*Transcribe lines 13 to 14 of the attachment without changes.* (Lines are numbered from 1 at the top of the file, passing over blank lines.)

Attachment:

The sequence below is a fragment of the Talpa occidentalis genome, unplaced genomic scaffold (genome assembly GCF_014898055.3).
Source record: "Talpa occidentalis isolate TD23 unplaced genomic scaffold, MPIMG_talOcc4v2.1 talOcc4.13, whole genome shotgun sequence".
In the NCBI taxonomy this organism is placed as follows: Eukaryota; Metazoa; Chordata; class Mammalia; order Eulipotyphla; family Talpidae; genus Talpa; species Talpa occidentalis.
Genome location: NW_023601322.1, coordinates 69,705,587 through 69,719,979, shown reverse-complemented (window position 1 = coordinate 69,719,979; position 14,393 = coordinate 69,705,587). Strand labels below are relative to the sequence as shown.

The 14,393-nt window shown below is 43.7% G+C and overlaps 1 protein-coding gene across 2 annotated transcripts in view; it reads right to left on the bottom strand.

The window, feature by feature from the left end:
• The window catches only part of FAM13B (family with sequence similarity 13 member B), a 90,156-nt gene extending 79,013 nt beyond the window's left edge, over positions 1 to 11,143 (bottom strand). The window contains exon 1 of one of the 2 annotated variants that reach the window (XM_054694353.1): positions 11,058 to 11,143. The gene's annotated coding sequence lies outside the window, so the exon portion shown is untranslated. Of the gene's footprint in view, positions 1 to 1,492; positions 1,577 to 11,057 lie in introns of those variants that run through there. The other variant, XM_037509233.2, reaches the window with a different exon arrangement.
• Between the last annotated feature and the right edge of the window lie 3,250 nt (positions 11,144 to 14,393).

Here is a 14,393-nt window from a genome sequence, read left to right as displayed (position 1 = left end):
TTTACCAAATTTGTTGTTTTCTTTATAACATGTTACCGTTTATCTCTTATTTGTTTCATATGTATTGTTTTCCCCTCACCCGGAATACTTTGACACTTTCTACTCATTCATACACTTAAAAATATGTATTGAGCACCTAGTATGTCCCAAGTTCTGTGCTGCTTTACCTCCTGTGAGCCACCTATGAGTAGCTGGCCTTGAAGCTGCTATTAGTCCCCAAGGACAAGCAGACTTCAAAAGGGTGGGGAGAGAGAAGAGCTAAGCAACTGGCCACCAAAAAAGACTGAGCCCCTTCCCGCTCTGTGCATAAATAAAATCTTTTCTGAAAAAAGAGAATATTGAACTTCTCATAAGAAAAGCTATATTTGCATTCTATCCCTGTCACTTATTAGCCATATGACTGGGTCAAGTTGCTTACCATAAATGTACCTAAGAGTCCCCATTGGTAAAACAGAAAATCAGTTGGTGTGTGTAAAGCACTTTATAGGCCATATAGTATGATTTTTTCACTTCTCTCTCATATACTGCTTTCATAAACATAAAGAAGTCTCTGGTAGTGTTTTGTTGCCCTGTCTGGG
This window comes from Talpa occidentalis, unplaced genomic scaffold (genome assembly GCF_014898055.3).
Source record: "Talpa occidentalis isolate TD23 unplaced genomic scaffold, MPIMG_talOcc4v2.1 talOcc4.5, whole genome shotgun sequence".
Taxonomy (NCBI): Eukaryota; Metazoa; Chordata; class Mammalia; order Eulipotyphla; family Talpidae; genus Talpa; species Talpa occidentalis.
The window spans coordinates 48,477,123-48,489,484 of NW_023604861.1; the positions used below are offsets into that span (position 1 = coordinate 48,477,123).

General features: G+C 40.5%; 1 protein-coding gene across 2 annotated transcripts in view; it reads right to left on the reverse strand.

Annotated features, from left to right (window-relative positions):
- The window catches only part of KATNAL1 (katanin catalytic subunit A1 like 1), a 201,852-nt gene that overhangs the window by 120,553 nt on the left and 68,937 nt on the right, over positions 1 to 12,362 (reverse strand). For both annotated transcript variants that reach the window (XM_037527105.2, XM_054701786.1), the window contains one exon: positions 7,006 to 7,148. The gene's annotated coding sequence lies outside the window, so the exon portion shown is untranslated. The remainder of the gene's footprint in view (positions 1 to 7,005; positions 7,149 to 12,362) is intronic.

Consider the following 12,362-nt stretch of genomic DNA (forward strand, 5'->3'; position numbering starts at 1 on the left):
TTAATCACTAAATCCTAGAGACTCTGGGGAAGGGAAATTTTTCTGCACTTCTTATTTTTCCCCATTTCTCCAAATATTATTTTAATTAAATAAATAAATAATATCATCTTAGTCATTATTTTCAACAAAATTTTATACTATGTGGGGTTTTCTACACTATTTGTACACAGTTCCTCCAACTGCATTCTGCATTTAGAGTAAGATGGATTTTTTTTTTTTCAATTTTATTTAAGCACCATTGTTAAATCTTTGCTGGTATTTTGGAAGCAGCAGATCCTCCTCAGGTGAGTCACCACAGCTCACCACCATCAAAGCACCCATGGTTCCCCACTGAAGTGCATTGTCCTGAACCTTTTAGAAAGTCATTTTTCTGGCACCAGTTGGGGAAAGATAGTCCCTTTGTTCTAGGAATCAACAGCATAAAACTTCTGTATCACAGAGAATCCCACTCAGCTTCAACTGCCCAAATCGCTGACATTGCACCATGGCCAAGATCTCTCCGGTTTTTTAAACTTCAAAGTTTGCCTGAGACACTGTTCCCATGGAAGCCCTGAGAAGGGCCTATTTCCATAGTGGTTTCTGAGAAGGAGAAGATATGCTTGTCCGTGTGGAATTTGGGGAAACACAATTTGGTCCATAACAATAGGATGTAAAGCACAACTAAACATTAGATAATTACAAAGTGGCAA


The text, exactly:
Taxonomy (NCBI): Eukaryota; Metazoa; Chordata; class Mammalia; order Eulipotyphla; family Talpidae; genus Talpa; species Talpa occidentalis.
The window spans coordinates 48,477,123-48,489,484 of NW_023604861.1; the positions used below are offsets into that span (position 1 = coordinate 48,477,123).